Format: DVD from Sycamore Public Library on rockin’ flatscreen.
Horror sequels are something of a known quantity in a lot of respects. The rules of the horror movie universe have been set up, and the real goal from the filmmaker is to give the audience more spectacle than in the previous movie(s). Honestly, it’s one of the reasons that sequels aren’t very good as a rule. Plot and keeping with the original narrative are often jettisoned in lieu of the bread and circuses of elaborate death scenes and more brutal killings.
And this is where A Nightmare on Elm Street 4: The Dream Master comes in. This movie follows the very successful third film in the series, the one that righted the ship after the dismal first sequel. That puts some pressure on this film to measure up. The truth is that it does, at least in part. It’s not the equal of the previous film, but it doesn’t go too far off the rails. It continues the story as well as it can and tries to maintain some continuity with previous characters (despite one actor not returning for this film) and pass the torch, more or less, to a new set of actors.
We’re picking up a year after the previous film (conveniently released the previous year), with survivors Kincaid (Ken Sagoes), Joey (Rodney Eastman), and Kristen (now played by Tuesday Knight) all released from the facility and are back in high school. Kristen, despite having defeated Freddy Krueger (Robert Englund) in the previous film, is worried that he is coming back, and has a habit of pulling both Kincaid and Joey into her dreams.
And, of course, he is back. There wouldn’t be a movie if Freddy wasn’t coming back and coming for the people who survived. And, in typical horror movie sequel fashion, he’s going to start by eliminating the survivors of the last film before beginning on a new crop of victims. Those victims are Kristen’s boyfriend Rick (Andras Jones), his shy and mousy sister Alice (Lisa Wilcox), asthmatic Sheila (Toy Newkirk), and workout-obsessed Debbie (Brooke Theiss). Also in the mix is Dan (Danny Hassel), the man of Alice’s dreams. Oh, and if you’ve seen a movie like this before, you realize that “shy and mousy” as a description means that Alice is our final girl and everyone else is pretty much available for the chop.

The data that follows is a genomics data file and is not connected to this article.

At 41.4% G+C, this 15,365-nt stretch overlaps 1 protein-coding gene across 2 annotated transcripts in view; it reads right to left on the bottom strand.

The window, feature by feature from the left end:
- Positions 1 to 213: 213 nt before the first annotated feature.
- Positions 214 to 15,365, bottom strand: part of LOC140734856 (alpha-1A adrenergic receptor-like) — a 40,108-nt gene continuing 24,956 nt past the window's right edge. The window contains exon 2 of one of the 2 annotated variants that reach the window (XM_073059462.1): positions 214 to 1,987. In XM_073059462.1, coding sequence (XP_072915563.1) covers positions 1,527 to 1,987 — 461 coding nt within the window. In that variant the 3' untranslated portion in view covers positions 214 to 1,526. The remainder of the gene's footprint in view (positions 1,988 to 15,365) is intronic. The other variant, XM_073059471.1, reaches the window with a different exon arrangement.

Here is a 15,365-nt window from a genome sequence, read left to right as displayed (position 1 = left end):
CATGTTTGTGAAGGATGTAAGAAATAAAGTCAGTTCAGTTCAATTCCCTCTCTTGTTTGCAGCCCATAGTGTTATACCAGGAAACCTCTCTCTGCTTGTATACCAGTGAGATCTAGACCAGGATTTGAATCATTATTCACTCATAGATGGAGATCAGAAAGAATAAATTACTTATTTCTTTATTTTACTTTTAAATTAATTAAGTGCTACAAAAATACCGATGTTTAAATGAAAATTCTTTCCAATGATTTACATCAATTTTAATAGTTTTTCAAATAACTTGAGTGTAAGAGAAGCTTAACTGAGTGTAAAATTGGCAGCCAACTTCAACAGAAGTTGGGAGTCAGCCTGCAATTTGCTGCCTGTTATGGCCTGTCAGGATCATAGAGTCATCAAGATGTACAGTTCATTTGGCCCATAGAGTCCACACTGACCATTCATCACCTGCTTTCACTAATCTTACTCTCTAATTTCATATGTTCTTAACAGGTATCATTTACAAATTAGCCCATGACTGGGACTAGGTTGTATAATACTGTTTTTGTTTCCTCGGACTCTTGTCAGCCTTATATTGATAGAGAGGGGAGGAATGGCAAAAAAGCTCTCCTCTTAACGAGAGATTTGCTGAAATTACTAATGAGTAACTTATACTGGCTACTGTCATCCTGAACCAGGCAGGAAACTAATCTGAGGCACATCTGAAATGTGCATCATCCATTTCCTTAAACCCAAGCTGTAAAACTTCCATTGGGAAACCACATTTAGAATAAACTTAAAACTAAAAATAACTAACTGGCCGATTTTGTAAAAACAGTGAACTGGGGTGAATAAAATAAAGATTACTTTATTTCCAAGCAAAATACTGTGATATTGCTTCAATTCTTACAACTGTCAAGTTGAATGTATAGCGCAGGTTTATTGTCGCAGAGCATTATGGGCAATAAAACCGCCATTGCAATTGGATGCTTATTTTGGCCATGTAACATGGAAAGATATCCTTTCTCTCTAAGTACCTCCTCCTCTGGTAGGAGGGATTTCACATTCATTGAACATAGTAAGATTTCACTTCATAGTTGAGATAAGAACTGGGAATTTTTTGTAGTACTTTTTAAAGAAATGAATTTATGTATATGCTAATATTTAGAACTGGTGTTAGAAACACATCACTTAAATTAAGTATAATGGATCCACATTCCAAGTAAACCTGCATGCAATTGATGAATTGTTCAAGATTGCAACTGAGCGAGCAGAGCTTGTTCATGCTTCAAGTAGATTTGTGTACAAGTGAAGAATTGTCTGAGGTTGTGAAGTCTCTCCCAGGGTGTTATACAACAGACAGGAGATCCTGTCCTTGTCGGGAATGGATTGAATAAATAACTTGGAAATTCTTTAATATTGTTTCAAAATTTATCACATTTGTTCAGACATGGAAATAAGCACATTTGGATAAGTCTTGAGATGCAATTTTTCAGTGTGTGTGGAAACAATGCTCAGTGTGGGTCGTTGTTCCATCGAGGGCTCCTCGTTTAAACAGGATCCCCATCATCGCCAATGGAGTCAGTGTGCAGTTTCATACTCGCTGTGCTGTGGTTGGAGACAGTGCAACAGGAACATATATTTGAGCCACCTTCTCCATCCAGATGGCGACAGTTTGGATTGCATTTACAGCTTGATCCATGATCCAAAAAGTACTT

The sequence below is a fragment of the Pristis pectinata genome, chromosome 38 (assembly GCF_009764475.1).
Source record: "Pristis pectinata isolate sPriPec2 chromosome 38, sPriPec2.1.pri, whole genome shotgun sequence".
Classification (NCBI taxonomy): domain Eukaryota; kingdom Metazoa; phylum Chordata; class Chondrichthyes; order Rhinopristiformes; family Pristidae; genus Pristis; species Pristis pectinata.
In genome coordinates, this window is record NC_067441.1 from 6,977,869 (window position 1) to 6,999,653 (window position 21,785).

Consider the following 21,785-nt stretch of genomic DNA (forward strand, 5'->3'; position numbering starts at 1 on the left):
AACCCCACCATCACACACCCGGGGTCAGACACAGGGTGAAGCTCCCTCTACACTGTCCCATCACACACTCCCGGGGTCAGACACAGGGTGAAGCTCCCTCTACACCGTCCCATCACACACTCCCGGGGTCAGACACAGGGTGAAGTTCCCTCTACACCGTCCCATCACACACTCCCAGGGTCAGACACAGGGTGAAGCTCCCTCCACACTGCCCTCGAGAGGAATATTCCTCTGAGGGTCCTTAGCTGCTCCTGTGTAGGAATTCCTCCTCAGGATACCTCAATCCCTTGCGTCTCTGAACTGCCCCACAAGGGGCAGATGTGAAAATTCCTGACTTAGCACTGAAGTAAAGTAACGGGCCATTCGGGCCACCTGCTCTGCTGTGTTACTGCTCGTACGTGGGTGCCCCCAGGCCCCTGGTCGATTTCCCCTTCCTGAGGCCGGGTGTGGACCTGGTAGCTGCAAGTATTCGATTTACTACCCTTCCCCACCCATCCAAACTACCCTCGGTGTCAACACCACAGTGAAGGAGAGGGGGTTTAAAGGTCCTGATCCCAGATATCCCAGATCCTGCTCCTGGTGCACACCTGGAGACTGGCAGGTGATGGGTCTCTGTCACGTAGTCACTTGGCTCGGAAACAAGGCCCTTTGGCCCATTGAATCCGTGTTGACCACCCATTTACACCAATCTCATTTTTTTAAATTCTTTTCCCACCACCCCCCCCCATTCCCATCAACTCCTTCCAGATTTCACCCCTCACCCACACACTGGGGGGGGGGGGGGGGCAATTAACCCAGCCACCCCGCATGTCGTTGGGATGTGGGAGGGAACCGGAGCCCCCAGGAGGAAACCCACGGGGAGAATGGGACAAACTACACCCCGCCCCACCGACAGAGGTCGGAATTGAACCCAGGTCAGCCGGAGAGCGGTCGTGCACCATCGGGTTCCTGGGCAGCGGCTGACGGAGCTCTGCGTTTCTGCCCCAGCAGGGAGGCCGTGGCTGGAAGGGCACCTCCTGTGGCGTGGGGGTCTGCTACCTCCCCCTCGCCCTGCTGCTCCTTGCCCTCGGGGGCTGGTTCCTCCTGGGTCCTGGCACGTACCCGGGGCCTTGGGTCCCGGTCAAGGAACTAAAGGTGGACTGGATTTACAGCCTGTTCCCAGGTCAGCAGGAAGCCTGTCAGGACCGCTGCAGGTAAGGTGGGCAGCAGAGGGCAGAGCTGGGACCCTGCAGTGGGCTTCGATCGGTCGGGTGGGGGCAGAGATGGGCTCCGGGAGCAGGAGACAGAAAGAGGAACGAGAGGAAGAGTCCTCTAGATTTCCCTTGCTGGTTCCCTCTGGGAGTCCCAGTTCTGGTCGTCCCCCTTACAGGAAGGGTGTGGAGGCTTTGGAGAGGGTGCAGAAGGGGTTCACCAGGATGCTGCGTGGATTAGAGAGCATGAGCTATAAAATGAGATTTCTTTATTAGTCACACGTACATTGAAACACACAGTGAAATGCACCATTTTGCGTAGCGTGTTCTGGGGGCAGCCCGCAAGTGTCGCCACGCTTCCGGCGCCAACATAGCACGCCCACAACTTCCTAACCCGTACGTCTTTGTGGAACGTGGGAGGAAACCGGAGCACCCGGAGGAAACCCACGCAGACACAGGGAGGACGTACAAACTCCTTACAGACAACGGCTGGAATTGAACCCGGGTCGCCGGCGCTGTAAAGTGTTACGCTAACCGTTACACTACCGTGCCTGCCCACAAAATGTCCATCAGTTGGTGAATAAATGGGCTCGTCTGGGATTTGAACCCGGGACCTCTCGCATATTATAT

What’s going to happen here is that we’ll get a few early deaths to eliminate the characters we know, but not before Kristen manages to somehow transfer her “ability to pull others into her dreams” power to Alice. Now, for what will feel like a constant trope of the remaining series, we temporarily have a “last Elm Street kid,” and then Kristen is killed and Freddy has a new set of victims. The rest of the movie will be Freddy picking off the new crop as they learn to fight back and try to stop him. Again, if you’re familiar with the style, you know that this means. We’ll get some inventive and creative deaths as the crew gets whittled down, but with each death, they learn. In this case, specifically, Alice starts to gain the strengths and abilities of her friends as they die off.
The Nightmare series has a lot of great moments, but one of the best is in this film. When Alice and Dan are attempting to rescue one of their friends, we get a sequence of the two of them jumping into a van and driving off. Cut to the friend. Back to Alice and Dan jumping into the van and driving off. Cut to the friend. This keeps repeating as Alice and Dan slowly realize that Kruger has them caught in a loop while he toys with their friend. It’s a great sequence because it feels very dreamlike—it’s reality and the audience assumes it’s reality until it becomes clear that it’s not. That’s very much the nature of a dream, so this is really effective.
It’s not easy to move a story like this forward but A Nightmare on Elm Street 4 does a pretty good job of it. It’s not a perfect movie by any stretch and it’s not as good as the third installment, but in its defense, none of the numbered sequels are. This is the last of the sequels that is worth watching. It’s downhill from here until Wes Craven was given the chance to end the series the way it needed to be ended with New Nightmare. My advice? Skip right to there and don’t waste your time with the two that come between.
Why to watch A Nightmare on Elm Street 4: The Dream Master: More classic Freddy Kruger.
Why not to watch: It’s a step down from the third installment and it’s straight downhill from here.